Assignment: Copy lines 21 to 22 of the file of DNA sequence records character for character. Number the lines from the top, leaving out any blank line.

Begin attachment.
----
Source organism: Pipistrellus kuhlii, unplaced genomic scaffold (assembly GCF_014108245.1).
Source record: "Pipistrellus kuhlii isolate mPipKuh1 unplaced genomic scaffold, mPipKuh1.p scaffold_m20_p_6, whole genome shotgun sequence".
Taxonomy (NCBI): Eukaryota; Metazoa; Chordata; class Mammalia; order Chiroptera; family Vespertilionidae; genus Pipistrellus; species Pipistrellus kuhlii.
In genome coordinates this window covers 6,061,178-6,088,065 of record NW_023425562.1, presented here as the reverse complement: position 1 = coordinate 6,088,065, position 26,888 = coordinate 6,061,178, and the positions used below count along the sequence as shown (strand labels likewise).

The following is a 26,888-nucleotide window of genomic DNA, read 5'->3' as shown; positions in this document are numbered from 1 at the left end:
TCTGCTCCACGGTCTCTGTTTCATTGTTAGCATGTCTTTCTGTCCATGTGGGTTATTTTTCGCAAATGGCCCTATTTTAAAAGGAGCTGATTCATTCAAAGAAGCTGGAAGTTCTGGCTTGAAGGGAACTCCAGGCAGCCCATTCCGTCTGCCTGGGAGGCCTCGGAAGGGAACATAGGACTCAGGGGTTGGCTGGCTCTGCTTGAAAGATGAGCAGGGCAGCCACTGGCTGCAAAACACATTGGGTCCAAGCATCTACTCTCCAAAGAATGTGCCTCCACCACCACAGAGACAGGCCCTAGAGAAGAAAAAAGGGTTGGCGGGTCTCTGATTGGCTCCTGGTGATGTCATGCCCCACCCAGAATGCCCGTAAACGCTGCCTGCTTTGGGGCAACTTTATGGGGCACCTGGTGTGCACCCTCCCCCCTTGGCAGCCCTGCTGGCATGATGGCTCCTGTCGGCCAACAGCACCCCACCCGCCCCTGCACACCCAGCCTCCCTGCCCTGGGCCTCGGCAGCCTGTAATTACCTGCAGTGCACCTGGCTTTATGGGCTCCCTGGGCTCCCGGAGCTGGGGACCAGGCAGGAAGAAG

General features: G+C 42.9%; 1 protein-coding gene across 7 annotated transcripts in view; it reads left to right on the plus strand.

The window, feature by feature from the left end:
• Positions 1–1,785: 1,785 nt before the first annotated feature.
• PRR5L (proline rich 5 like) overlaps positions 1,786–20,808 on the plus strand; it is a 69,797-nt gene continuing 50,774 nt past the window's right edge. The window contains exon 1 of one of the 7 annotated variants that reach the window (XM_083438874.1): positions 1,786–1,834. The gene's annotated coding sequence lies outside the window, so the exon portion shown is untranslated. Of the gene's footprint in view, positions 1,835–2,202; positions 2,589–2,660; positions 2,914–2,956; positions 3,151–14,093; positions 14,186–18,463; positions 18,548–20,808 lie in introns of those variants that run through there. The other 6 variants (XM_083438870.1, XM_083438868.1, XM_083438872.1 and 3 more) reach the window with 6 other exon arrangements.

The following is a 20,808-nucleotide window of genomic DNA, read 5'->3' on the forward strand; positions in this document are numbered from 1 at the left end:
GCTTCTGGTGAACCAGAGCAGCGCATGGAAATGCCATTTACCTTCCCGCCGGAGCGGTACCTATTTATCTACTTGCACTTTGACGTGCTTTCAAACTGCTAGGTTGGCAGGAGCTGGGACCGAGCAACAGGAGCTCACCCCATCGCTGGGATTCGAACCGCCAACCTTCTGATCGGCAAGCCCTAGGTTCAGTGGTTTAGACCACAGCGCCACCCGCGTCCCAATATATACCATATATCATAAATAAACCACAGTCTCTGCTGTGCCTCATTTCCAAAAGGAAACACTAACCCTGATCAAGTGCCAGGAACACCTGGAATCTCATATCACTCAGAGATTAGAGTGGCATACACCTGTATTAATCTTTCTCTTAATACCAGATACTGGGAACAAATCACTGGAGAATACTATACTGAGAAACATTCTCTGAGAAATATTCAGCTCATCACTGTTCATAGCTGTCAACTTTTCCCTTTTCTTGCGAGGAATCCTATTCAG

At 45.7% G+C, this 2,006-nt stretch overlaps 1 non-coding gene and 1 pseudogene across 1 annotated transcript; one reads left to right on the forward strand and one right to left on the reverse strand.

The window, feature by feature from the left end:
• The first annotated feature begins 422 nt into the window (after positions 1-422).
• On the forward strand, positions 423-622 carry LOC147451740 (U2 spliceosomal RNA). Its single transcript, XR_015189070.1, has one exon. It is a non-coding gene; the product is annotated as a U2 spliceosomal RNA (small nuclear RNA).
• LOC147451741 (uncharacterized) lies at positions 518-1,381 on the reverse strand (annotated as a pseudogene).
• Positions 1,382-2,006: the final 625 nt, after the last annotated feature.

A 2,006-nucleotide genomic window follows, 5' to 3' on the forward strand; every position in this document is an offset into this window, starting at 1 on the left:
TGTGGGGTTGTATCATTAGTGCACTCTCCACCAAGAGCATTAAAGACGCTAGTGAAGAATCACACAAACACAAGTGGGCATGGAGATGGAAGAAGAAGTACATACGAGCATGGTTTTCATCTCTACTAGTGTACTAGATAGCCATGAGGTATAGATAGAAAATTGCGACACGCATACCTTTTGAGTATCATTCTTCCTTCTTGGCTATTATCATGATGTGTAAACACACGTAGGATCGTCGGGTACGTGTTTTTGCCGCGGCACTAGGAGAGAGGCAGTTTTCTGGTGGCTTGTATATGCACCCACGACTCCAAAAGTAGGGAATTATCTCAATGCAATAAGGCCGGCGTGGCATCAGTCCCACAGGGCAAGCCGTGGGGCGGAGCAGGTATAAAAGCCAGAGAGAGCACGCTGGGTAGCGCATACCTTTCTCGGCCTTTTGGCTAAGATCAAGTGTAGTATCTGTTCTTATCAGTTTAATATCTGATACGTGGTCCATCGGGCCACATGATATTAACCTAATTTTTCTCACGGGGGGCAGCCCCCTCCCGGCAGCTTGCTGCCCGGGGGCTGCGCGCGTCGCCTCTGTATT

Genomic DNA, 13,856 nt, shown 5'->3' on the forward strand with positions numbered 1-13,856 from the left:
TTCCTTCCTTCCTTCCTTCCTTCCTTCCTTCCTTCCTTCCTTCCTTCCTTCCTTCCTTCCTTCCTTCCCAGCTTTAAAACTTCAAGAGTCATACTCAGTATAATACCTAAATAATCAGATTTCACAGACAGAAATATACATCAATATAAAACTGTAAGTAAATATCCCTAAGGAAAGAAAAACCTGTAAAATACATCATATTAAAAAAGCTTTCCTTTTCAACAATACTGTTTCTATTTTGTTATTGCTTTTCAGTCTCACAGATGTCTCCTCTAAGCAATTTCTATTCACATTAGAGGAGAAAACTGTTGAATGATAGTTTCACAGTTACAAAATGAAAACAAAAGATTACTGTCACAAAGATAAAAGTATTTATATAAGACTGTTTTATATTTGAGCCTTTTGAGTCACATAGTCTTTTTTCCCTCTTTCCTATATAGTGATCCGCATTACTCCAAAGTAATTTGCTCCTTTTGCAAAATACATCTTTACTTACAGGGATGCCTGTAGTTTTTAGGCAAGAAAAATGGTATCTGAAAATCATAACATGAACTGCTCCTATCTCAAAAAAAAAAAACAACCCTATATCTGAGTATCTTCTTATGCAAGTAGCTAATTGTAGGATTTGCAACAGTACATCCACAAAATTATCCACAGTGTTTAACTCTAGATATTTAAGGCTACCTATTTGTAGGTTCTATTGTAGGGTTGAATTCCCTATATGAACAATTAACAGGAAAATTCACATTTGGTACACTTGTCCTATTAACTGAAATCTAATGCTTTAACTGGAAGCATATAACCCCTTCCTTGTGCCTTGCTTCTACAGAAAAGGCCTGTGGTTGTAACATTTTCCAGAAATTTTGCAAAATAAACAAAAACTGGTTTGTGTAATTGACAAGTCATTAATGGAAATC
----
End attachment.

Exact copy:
Genomic DNA, 13,856 nt, shown 5'->3' on the forward strand with positions numbered 1-13,856 from the left:
TTCCTTCCTTCCTTCCTTCCTTCCTTCCTTCCTTCCTTCCTTCCTTCCTTCCTTCCTTCCTTCCTTCCCAGCTTTAAAACTTCAAGAGTCATACTCAGTATAATACCTAAATAATCAGATTTCACAGACAGAAATATACATCAATATAAAACTGTAAGTAAATATCCCTAAGGAAAGAAAAACCTGTAAAATACATCATATTAAAAAAGCTTTCCTTTTCAACAATACTGTTTCTATTTTGTTATTGCTTTTCAGTCTCACAGATGTCTCCTCTAAGCAATTTCTATTCACATTAGAGGAGAAAACTGTTGAATGATAGTTTCACAGTTACAAAATGAAAACAAAAGATTACTGTCACAAAGATAAAAGTATTTATATAAGACTGTTTTATATTTGAGCCTTTTGAGTCACATAGTCTTTTTTCCCTCTTTCCTATATAGTGATCCGCATTACTCCAAAGTAATTTGCTCCTTTTGCAAAATACATCTTTACTTACAGGGATGCCTGTAGTTTTTAGGCAAGAAAAATGGTATCTGAAAATCATAACATGAACTGCTCCTATCTCAAAAAAAAAAAACAACCCTATATCTGAGTATCTTCTTATGCAAGTAGCTAATTGTAGGATTTGCAACAGTACATCCACAAAATTATCCACAGTGTTTAACTCTAGATATTTAAGGCTACCTATTTGTAGGTTCTATTGTAGGGTTGAATTCCCTATATGAACAATTAACAGGAAAATTCACATTTGGTACACTTGTCCTATTAACTGAAATCTAATGCTTTAACTGGAAGCATATAACCCCTTCCTTGTGCCTTGCTTCTACAGAAAAGGCCTGTGGTTGTAACATTTTCCAGAAATTTTGCAAAATAAACAAAAACTGGTTTGTGTAATTGACAAGTCATTAATGGAAATC